Thursday, February 4, 2010
The Hirshhorn offers Washington, D.C. audiences some of the best in contemporary filmmaking from around the world. The Museum’s presentation of new media arts, artists’ films and documentaries provide a range of uncommon fare for discerning cinephiles and casual movie-goers alike. All films are free and seating is available on a first-come basis. For accessibility services, contact Kristy Maruca at 202-633-2796 or MarucaK@si.edu; two week advance notice for special requests is advised.
Thursday, Mar. 4; 8 p.m.
FILM 1ST. a girl & a gun (2009)
For this episode of their series “Film 1ST,” Gustav Deutsch and Hanna Schimek spent four years mining over 2,500 shorts, features and reels of archival footage from the 1890s to the 1940s to compile an experimental montage based on Jean-Luc Godard’s notorious claim about what it takes to make a movie. This strange and fascinating assemblage offers insight into artistic and scientific film portrayals of sex and death in the early decades of cinema history.
Thursday, Mar. 25; 8 p.m.
Beetle Queen Conquers Tokyo (2008)
Director Jessica Oreck explores a centuries-old Japanese subculture: individuals who revere, collect and market some of the most preposterous, bizarre creatures on earth—insects. Using Japan’s love affair with bugs as a frame, the film uncovers perspectives that can transform our ideas about nature, beauty and daily life. The director introduces and discusses this film, which is presented in collaboration with the American Film Institute, the Japanese Information and Cultural Center and the 2010 Environmental Film Festival in Washington, D.C.
Thursday, Apr. 8; 8 p.m.
Everything you always wanted to know about the making of a video installation (2009)
Performance art wonder woman Marina Abramovic, who is currently the subject of a major retrospective at the Museum of Modern Art in New York, commissioned this behind-the-scenes documentation of a performance project she created in Luang Prabang, Laos. This insightful documentary captures the artist’s creative process and serves as a portrait of this living legend.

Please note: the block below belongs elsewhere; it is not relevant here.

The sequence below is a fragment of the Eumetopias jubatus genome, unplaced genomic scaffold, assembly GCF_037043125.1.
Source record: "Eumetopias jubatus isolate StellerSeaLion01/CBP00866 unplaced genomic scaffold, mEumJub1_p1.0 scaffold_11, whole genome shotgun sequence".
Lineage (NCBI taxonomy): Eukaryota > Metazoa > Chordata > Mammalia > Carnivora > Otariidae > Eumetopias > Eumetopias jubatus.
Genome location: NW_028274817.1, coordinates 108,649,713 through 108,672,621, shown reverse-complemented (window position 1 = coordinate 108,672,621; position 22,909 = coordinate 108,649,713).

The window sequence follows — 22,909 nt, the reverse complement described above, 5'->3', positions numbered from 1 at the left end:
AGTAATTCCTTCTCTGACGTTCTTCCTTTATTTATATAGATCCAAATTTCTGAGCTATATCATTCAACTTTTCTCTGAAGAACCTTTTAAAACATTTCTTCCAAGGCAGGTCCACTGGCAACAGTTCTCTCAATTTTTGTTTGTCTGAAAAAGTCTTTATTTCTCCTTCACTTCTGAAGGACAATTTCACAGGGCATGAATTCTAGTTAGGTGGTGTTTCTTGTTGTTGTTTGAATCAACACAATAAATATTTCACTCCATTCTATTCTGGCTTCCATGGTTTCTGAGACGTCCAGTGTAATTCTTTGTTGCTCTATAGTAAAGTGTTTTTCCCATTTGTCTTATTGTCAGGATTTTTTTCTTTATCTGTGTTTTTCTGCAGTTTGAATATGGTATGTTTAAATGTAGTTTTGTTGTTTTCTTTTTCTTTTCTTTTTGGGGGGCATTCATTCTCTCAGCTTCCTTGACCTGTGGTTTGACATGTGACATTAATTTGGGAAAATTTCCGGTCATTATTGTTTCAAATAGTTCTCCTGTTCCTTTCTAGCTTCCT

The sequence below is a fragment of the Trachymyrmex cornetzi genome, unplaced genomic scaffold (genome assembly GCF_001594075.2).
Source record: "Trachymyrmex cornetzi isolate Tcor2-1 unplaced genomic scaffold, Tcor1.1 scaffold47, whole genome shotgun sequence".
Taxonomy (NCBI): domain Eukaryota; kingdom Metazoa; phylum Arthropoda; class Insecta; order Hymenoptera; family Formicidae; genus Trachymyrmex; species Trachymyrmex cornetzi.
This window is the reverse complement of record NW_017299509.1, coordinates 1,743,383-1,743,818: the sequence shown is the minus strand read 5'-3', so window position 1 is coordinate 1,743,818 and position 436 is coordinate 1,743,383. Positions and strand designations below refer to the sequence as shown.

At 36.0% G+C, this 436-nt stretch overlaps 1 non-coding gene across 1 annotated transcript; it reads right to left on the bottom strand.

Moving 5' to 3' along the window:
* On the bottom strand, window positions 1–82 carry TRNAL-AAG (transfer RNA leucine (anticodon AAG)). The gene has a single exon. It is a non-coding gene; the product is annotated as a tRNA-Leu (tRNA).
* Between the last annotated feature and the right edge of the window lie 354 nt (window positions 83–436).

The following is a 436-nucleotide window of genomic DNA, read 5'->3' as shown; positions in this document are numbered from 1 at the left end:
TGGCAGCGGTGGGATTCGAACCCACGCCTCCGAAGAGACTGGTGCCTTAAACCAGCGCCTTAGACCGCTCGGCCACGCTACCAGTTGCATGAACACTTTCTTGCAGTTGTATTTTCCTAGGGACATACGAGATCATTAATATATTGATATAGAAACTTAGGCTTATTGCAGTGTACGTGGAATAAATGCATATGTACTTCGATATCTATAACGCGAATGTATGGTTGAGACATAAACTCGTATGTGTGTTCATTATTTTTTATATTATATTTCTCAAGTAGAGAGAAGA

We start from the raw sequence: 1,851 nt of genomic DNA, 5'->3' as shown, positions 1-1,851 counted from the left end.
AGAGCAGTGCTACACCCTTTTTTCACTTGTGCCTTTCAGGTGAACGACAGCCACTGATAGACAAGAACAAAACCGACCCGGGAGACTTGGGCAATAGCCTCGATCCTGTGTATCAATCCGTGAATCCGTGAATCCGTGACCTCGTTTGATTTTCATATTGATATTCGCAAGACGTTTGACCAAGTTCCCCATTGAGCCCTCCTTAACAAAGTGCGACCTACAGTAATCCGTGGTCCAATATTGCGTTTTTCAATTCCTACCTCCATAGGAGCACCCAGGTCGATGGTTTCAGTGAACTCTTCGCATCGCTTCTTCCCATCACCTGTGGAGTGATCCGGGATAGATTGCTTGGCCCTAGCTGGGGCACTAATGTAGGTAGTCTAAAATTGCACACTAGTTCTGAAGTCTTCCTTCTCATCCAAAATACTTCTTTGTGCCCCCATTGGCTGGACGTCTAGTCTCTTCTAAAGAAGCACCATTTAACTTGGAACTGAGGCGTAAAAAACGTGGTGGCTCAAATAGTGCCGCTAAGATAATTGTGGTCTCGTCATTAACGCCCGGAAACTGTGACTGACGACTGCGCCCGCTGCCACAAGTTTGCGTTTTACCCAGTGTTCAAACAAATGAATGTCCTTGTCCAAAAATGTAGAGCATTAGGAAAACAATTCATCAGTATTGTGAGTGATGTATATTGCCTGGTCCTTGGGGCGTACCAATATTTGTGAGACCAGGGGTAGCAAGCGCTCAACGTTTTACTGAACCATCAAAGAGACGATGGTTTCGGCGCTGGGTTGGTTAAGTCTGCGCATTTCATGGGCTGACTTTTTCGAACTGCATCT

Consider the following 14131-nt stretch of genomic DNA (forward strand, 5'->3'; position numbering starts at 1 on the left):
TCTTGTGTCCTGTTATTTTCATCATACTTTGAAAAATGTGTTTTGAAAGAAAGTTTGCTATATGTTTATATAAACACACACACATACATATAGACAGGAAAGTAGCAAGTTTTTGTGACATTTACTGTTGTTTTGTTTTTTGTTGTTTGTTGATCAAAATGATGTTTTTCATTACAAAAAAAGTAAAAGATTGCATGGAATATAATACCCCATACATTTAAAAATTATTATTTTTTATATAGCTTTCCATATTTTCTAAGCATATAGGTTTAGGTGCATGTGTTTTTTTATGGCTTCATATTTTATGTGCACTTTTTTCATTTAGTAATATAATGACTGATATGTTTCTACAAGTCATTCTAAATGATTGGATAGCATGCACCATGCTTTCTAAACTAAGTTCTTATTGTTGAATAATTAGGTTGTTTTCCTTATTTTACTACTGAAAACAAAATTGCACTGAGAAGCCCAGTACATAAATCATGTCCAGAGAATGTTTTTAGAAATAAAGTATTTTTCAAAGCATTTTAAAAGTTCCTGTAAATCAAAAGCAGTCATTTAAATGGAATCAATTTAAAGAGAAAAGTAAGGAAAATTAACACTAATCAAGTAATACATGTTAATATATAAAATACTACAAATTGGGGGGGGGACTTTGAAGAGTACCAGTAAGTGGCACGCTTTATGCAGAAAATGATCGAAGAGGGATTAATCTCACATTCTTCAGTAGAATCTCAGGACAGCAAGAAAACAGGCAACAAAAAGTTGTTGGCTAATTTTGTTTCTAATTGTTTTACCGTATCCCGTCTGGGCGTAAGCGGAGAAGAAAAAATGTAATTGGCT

Thursday, Apr. 15; 8 p.m.
Michael Snow’s landmark avant-garde film has been described by the artist as “a summation of my nervous system, religious inklings, and aesthetic ideas.” Set in a New York loft space, the film subtly shifts between drama and the sheer duration of documentation, pure simplicity and utter complexity. “Wavelength” is a rarely screened must-see for any serious cinephile.
Thursday, Apr. 22; 8 p.m.
Lunch Break (2008)
Several years in the making, Sharon Lockhart’s 80-minute film has been called a masterpiece by experimental film giant Michael Snow. Set in the mile-long corridor of Bath Iron Works, a ship building firm in Maine, the film depicts previously unexamined dimensions of labor and leisure. The ponderous gaze of the camera follows forty-two blue-collar workers, documenting their off-the-clock moments with an unforgettable narrative experience that evokes performance art.
Thursday, Apr. 29; 8 p.m.
Democracy Challenge Finalists (2009)
The U.S. Department of State gathered the film and media industry to promote its second international competition of three-minute films that address the meaning of democracy. Judge for yourself which of these finalists best grapples with this complex topic.